A National Tutoring Service won’t cure this situation

An article has recently appeared on TES.com suggesting that now’s the time to introduce a National Tutoring Service – something to support those disadvantaged pupils who are falling further behind in their education.

The article was written by Lee Elliot Major, professor of social mobility at the University of Exeter, Emily Tyers is a teacher of human science at Ivybridge Community College and Robin Chu is CEO of CoachBright.

My wife and I are tutors ourselves, so you might be forgiven for assuming we’d support such a plan, however, I’d suggest that such a scheme, a National Tutoring Service, sidesteps the bigger issues around teaching.

I’d posted a response to their article and have included it below – I’d be interested to hear what parents, teachers or tutors might think too.

Funding a National Tutoring Service

I wonder how the many tutors who are (or were being) paid for their services feel about the idea of replacing them in part or in full with volunteers, even on a temporary basis, since, as I understand it, voluntary work = unpaid work.

Also, be aware that if someone were to suggest to the Government a voluntary scheme, ie one for which they won’t have to dip into their totally depleted coffers, then I’m sure they’d be only to happy to give it their full backing.

Something which I see that Robert Halfon, chair of the Commons Education Select Committee, has already done.

The idea of using pupil premium won’t go very far since it would probably be the whole of a school’s year group that would require regular tutoring sessions – and I’m sure no-one is suggesting online tutoring for groups of 30 pupils would be achievable for NQTs, let alone battle-hardened QTS professionals.

Low uptake of online lessons

Mindful, however, as to the low uptake of online activities provided by their own schools (not a reflection on the teachers, but the stats show this) then I’d suggest that attempting to ‘fix’ the problem of poor maths and English attainment won’t happen by simply having a large group of online tutors sitting next to their laptops ready to help.

Oh, wait, we’ve already got 1,000’s of tutors ready to help (see my first para).

Best you ask them by how much has their enquiry levels risen since that’s going to suggest what level of uptake a paid-for service might generate.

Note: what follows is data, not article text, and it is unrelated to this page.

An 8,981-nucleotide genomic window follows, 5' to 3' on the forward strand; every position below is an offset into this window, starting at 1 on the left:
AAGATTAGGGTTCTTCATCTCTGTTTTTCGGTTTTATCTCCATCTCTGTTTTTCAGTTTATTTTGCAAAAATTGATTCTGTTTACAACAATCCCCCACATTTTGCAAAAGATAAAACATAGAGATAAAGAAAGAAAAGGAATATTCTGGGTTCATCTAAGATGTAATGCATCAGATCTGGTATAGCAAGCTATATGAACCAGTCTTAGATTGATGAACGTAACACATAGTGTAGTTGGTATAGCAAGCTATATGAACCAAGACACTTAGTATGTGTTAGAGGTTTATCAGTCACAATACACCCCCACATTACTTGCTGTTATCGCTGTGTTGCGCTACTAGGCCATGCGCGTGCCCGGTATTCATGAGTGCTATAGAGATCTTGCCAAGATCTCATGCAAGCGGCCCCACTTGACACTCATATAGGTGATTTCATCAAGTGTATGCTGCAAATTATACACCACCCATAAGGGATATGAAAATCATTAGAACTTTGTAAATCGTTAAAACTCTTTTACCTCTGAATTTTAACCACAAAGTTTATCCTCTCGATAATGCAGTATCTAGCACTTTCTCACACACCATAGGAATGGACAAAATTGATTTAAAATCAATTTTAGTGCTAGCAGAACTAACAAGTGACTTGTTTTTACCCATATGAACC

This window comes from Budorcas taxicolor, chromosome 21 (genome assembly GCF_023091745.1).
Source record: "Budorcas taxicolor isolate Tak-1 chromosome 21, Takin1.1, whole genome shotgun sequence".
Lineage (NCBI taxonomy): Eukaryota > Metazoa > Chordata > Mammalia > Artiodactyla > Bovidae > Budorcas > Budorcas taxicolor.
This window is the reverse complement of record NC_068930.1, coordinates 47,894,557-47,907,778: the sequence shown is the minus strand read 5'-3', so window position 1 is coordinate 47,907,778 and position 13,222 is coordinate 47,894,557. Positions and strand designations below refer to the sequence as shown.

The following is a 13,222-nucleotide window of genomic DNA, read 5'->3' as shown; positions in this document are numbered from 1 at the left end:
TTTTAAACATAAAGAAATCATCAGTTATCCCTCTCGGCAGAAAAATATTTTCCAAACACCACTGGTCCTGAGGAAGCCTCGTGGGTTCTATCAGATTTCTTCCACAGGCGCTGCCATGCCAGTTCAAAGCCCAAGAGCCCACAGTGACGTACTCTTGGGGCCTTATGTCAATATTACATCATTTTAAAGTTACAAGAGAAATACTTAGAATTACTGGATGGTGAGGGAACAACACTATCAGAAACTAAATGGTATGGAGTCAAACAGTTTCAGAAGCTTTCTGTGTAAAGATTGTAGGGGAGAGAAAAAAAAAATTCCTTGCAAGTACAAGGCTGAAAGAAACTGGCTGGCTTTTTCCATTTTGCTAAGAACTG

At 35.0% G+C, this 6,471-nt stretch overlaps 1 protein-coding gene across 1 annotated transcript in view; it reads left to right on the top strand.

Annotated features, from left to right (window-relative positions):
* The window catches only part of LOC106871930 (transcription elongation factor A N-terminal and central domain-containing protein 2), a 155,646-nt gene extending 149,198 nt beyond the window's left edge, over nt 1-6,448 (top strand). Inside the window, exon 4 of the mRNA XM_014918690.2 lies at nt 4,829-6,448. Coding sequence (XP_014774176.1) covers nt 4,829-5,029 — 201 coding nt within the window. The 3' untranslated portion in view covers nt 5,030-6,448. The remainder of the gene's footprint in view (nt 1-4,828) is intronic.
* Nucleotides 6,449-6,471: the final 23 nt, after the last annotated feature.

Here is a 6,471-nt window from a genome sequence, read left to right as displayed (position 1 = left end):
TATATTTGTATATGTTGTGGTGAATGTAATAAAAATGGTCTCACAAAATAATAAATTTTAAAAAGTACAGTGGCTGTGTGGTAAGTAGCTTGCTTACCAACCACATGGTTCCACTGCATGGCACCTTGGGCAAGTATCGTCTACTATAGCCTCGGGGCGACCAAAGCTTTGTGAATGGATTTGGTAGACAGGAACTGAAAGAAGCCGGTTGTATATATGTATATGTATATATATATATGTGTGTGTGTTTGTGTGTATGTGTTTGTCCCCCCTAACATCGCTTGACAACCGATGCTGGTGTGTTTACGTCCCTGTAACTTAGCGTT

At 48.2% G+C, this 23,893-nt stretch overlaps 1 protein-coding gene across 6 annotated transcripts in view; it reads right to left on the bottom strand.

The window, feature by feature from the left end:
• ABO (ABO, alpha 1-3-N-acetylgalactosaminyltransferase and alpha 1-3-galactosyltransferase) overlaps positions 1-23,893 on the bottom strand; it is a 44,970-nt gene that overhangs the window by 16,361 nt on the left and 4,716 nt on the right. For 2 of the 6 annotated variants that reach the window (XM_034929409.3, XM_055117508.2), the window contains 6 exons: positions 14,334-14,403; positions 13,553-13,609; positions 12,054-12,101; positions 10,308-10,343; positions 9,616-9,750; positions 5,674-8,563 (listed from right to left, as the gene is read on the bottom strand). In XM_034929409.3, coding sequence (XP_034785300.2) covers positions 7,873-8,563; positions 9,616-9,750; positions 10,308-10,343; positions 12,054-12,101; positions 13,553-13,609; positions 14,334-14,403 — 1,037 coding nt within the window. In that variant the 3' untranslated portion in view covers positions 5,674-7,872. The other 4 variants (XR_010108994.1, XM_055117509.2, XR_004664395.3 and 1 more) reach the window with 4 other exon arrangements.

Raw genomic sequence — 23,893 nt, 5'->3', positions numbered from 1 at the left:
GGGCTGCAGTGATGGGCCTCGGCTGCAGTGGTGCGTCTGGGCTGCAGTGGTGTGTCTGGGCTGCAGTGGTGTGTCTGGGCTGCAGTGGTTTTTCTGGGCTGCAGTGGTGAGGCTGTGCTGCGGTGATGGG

I think you’ll discover that most haven’t been inundated by order of magnitude increases to their enquiries.

The article details a list of tutoring organisations and I wonder how many of the tutors who secure work through them would wish to take on voluntary work at the level this scheme would require in order to have any meaningful effect.

Oh, wait, that would mean we’d end up with a suite of full-time tutors underpinning the, er full-time teachers.

Improve in-school KS2 provision

Perhaps we should improve the KS2 provision so less tutoring is eventually required?

I know that might sound like I’m a turkey voting for Christmas, but I do honestly believe that improving the school’s services would be the best way forwards.

But in the arcane way that Government funding is allocated, I’m sure it’s easier to secure short-term Pupil Premium funding rather than increase salaries or teacher headcount.

One of the biggest problems with trying to ‘level the playing field’ is that many children (and by implication their parents) aren’t too bothered with putting in the time to facilitate that improvement.

So, unless we can improve a pupils understanding of maths and English whilst they’re still in KS2 they’re going to be stuck behind the 8 ball when they commence KS3.

Take guidance from those who are getting the best results

Rather than deride the top-performing schools and those state schools who have a reasonable percentage of their students achieving top passes, ask them what they’d suggest we do to fix the problem.

Might not like their answers, however.

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